Behaviour sequelae following acute Kawasaki disease
1 Department of Paediatric Cardiology, Royal Hospital for Children, Upper Maudlin Street, Bristol, BS2 8BJ, UK
2 Department of Paediatric Cardiology, Guy's and St Thomas' Hospital Trust, Guy's Hospital, St Thomas' Street, London, SE1 9RT, UK
3 Department of Paediatrics, Ealing Hospital, Uxbridge Road, Southall, Middlesex, UB1 3EW, UK
4 Institute of Psychiatry, de Crespigny Park, London, SE5 8AF, UK
BMC Pediatrics 2005, 5:14 doi:10.1186/1471-2431-5-14Published: 25 May 2005
Kawasaki disease is a systemic vasculitis and may affect cerebral function acutely. The aim of the present study was to measure a number of behaviour and social parameters within a cohort of Kawasaki disease patients.
Parents of children with past diagnosis of Kawasaki disease were recruited to complete several behaviour screening questionnaires. Sixty five sets of questionnaires relating to the patient cohort received were eligible for inclusion. Two control groups were used, a hospital (HC) control and a sibling control (SC) group.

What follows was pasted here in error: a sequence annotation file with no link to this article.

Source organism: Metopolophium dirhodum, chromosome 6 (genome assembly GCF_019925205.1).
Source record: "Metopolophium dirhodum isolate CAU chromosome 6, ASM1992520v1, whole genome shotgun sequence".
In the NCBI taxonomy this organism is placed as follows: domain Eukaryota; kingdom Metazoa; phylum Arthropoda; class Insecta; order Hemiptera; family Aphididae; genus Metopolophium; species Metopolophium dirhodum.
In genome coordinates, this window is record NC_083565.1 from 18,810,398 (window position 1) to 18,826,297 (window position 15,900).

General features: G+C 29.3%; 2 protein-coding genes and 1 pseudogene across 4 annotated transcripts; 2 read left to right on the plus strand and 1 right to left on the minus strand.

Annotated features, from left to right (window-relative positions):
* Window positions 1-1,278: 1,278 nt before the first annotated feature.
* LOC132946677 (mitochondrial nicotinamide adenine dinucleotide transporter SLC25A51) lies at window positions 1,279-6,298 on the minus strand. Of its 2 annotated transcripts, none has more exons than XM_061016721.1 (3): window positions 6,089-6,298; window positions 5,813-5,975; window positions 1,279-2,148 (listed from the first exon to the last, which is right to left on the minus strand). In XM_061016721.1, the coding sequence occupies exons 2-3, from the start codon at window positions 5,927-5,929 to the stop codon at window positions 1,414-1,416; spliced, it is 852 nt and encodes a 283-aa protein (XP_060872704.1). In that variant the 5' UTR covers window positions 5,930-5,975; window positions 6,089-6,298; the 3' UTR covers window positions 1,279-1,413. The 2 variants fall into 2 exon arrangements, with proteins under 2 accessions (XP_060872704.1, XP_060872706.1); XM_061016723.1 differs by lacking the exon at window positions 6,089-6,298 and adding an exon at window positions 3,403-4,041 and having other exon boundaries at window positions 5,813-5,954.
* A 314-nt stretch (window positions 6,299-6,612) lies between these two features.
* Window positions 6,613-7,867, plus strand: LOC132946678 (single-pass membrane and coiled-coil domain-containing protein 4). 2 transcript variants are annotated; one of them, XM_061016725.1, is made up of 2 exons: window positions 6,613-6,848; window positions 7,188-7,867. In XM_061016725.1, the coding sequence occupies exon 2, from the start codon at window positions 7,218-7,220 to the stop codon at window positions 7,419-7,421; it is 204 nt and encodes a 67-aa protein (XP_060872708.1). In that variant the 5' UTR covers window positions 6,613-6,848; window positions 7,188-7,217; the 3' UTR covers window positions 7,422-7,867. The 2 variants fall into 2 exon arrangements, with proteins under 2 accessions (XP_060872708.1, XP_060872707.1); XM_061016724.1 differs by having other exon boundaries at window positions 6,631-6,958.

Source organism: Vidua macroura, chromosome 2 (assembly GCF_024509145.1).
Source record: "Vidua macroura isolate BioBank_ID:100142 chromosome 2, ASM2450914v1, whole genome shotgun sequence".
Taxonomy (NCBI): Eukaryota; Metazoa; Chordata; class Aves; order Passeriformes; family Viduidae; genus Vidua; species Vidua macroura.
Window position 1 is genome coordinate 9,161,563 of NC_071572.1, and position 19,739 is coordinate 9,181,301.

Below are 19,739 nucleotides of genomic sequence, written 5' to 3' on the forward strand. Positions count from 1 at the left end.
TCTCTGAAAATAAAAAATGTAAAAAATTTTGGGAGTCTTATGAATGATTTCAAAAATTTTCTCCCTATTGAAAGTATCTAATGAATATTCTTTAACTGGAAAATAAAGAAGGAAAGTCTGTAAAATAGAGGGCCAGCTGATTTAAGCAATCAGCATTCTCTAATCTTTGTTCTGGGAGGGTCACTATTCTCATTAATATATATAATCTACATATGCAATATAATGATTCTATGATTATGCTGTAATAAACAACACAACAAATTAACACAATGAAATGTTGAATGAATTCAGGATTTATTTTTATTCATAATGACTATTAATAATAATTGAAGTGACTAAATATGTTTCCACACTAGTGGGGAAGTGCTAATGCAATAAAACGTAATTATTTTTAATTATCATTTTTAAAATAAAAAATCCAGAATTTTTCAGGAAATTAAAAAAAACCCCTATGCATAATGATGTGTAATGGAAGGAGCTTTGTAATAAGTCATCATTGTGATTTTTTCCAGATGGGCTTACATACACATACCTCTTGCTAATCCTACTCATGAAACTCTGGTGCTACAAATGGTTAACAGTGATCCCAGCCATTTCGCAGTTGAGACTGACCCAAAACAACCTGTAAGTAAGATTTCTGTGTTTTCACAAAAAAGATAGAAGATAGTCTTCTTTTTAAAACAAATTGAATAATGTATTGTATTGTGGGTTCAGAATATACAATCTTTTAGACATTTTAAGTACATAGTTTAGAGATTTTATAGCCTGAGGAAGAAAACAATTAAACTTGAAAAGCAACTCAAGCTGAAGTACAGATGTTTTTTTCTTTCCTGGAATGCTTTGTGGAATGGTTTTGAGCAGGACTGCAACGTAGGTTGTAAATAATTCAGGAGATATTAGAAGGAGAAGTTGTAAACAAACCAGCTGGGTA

40% of the Kawasaki disease group showed elevated internalising scores in the clinical or borderline-clinical range. This compared with 18% of hospital controls and 13% of sibling controls. Additionally, the Kawasaki disease (KD) group were shown to be experiencing greater overall total difficulties when compared with the controls (KD 13.7, HC 8.6, SC 8.9). The KD group attained higher behavioural scores within the internalising sub-categories of somatic problems (KD 61, HC 57, SC 54) and withdrawn traits (KD 56, HC 53, SC 51). The KD group were also shown to be suffering more thought problems (KD 57, HC 53, SC 50) compared with the controls. Further difficulties relating to conduct (KD 3.3, HC 1.4) and social interactions (KD 6.7, HC 8.3) are also highlighted for the KD group compared with hospital controls. Positron emission tomograms were performed on nine patients to investigate severe behavioural problems. Three showed minor changes, possibly a resolving cerebral vasculopathy.
Kawasaki disease can be associated with significant behavioural sequelae. This is an important consideration in the long-term follow up and referral to a clinical psychologist may be necessary in selected patients.